PECK: And it's kind of meant for those people and made by those people, and - but, I mean, I've always thought of country as kind of being for, like, freaks and weirdos. I mean, it's - the themes in country, from the beginning of time, have been about heartbreak, isolation, disappointment, alienation.

EISENBERG: (Laughter).

PECK: I mean, that doesn't sound like the well-adjusted experience to me, you know.



PECK: That sounds like everybody I grew up with. That sounds like everything I've gone through. And so the idea that country's not accessible to, you know, queer people or marginalized people or anybody, really, is just - it's, like, baloney to me.


EISENBERG: You're also a fan of John Waters and camp comedy.

PECK: You know, I cold-called John Waters, like, a few months ago.


COULTON: Whoa (laughter).

PECK: Yeah, because, I mean, I've - he's been, like, the biggest inspiration to me forever.

EISENBERG: (Laughter).

PECK: And so there's this crazy story where, basically, someone I work with, like on my team, sent me an email, and they were like, I just saw John Waters' Christmas special that he tours, you know. And...


PECK: And he was like - and they were like, he spoke about you in his opening monologue, where he was saying his ideal Christmas party would be, like - and he named all these characters from his movies, and then he said, and Orville Peck would be there.

COULTON: (Laughter).

PECK: Now, the imposter syndrome in me was like, there's no way that's what happened. He said something else. You know, like...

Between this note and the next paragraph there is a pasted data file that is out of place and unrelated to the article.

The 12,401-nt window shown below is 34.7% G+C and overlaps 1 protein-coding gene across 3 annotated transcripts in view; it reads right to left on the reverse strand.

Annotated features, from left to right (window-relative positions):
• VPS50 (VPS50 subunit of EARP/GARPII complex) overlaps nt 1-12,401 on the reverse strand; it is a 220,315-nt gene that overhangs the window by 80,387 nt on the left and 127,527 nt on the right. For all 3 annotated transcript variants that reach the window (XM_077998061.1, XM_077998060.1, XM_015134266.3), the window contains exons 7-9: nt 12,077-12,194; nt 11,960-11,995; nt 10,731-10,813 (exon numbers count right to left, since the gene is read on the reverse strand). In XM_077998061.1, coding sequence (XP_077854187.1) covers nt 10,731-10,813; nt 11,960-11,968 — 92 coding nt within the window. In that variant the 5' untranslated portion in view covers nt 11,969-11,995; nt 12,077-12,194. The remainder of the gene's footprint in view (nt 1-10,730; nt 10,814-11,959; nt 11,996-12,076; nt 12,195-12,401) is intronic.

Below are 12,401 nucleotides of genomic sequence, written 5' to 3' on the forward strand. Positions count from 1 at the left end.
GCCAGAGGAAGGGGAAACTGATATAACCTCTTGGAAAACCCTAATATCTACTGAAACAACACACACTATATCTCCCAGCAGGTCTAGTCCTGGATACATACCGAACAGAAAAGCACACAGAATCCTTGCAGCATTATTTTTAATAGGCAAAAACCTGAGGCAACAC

COULTON: He must mean a different Orville Peck.

PECK: Yeah. Like, you know, there's no way. I was like, you're either lying to me or you misheard, which is...


PECK: Both of which are unfair. So don't talk to me about it.

EISENBERG: And, like, I get it. It's Christmas. But come on.


PECK: Yeah, like, you know. And then someone else actually brought it up to me, like, completely different. And so I was like, oh, my God, this is crazy. And so I (laughter) emailed. We have - we work with the same booking agency. And so I emailed someone being like, oh, I just need John Waters' number, actually, because we're supposed to have a conversation. And they were like, oh, OK, yeah, yeah.


PECK: And they send me his number. And I was on tour in Australia. I thought, like, you know what? Screw it. I'm just going to - I'd been staring at the phone number for, like, a week.

COULTON: (Laughter).

PECK: And I was like, I'm just going to call him, you know, and what's the worst that could happen? he could just hang up or say - you know, whatever. And I called him, and I just hear someone go, hello?


PECK: And I said, hey there. Is this John? And he said, who is this? And I said, hey, John, this is Orville Peck. And he said, Orville Peck, I'm a huge fan.


COULTON: Oh, wow.

EISENBERG: That's so great.

PECK: And I just, like, you know, obviously evaporated. He's just the funniest guy. You know, like, everything - because I've read all his books. I've obviously seen all his movies. Like, it just felt like exactly what you would expect John Waters to be like. And even now...

EISENBERG: And the voice is so good.

PECK: Oh, the voice.


PECK: And it's crazy. I mean, now him and I talk probably every week.

EISENBERG: Yeah. And now, see - and this is another wonderful example about how lying pays off.


PECK: Exactly. Couldn't recommend it enough.

EISENBERG: Yeah. So we have a game for you...


EISENBERG: ...About - you mentioned that one of your idols is Dolly Parton, one of your musical idols.

PECK: Oh, yeah, of course.

EISENBERG: So when you were a kid, you actually thought that she was playing a character.

PECK: (Laughter) I thought she was like Elvira or Pee-wee Herman or something.


COULTON: (Laughter).

PECK: You know, it obviously had a very lasting effect on me (laughter).

COULTON: I feel like, a little bit, that's what she's going for.